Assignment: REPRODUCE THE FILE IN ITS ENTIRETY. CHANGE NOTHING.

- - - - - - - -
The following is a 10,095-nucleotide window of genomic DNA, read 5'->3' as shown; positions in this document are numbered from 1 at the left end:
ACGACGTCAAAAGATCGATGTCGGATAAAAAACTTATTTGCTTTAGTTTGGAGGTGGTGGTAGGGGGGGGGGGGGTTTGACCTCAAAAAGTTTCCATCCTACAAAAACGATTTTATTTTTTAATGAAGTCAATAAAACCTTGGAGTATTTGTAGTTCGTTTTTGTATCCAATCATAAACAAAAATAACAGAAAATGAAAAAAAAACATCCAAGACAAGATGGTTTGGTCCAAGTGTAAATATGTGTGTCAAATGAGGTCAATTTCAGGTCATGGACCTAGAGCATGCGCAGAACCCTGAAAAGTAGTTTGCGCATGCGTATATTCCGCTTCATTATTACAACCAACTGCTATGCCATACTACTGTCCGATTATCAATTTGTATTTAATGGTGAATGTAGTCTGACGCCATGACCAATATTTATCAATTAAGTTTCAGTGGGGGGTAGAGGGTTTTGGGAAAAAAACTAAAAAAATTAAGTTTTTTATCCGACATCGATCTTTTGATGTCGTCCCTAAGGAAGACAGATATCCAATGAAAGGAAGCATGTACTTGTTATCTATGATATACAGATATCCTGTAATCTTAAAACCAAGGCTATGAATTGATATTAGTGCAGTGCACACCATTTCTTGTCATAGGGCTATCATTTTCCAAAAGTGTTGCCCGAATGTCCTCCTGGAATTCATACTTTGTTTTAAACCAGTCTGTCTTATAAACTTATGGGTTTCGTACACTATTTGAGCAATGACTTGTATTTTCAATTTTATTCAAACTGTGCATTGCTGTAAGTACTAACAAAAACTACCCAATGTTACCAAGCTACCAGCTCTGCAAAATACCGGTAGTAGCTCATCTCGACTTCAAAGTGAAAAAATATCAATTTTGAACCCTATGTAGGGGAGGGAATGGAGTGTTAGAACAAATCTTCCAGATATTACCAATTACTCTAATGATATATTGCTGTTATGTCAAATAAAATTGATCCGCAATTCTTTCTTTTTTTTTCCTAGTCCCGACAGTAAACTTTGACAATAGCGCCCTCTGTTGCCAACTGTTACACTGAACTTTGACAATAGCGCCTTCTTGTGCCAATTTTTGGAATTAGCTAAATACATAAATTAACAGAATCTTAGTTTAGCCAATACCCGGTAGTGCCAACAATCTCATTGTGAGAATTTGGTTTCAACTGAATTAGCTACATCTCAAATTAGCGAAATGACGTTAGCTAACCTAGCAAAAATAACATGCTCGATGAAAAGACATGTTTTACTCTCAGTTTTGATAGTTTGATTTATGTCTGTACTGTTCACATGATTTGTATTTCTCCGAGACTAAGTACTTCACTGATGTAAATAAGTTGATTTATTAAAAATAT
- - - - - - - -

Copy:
The following is a 10,095-nucleotide window of genomic DNA, read 5'->3' as shown; positions in this document are numbered from 1 at the left end:
ACGACGTCAAAAGATCGATGTCGGATAAAAAACTTATTTGCTTTAGTTTGGAGGTGGTGGTAGGGGGGGGGGGGGTTTGACCTCAAAAAGTTTCCATCCTACAAAAACGATTTTATTTTTTAATGAAGTCAATAAAACCTTGGAGTATTTGTAGTTCGTTTTTGTATCCAATCATAAACAAAAATAACAGAAAATGAAAAAAAAACATCCAAGACAAGATGGTTTGGTCCAAGTGTAAATATGTGTGTCAAATGAGGTCAATTTCAGGTCATGGACCTAGAGCATGCGCAGAACCCTGAAAAGTAGTTTGCGCATGCGTATATTCCGCTTCATTATTACAACCAACTGCTATGCCATACTACTGTCCGATTATCAATTTGTATTTAATGGTGAATGTAGTCTGACGCCATGACCAATATTTATCAATTAAGTTTCAGTGGGGGGTAGAGGGTTTTGGGAAAAAAACTAAAAAAATTAAGTTTTTTATCCGACATCGATCTTTTGATGTCGTCCCTAAGGAAGACAGATATCCAATGAAAGGAAGCATGTACTTGTTATCTATGATATACAGATATCCTGTAATCTTAAAACCAAGGCTATGAATTGATATTAGTGCAGTGCACACCATTTCTTGTCATAGGGCTATCATTTTCCAAAAGTGTTGCCCGAATGTCCTCCTGGAATTCATACTTTGTTTTAAACCAGTCTGTCTTATAAACTTATGGGTTTCGTACACTATTTGAGCAATGACTTGTATTTTCAATTTTATTCAAACTGTGCATTGCTGTAAGTACTAACAAAAACTACCCAATGTTACCAAGCTACCAGCTCTGCAAAATACCGGTAGTAGCTCATCTCGACTTCAAAGTGAAAAAATATCAATTTTGAACCCTATGTAGGGGAGGGAATGGAGTGTTAGAACAAATCTTCCAGATATTACCAATTACTCTAATGATATATTGCTGTTATGTCAAATAAAATTGATCCGCAATTCTTTCTTTTTTTTTCCTAGTCCCGACAGTAAACTTTGACAATAGCGCCCTCTGTTGCCAACTGTTACACTGAACTTTGACAATAGCGCCTTCTTGTGCCAATTTTTGGAATTAGCTAAATACATAAATTAACAGAATCTTAGTTTAGCCAATACCCGGTAGTGCCAACAATCTCATTGTGAGAATTTGGTTTCAACTGAATTAGCTACATCTCAAATTAGCGAAATGACGTTAGCTAACCTAGCAAAAATAACATGCTCGATGAAAAGACATGTTTTACTCTCAGTTTTGATAGTTTGATTTATGTCTGTACTGTTCACATGATTTGTATTTCTCCGAGACTAAGTACTTCACTGATGTAAATAAGTTGATTTATTAAAAATAT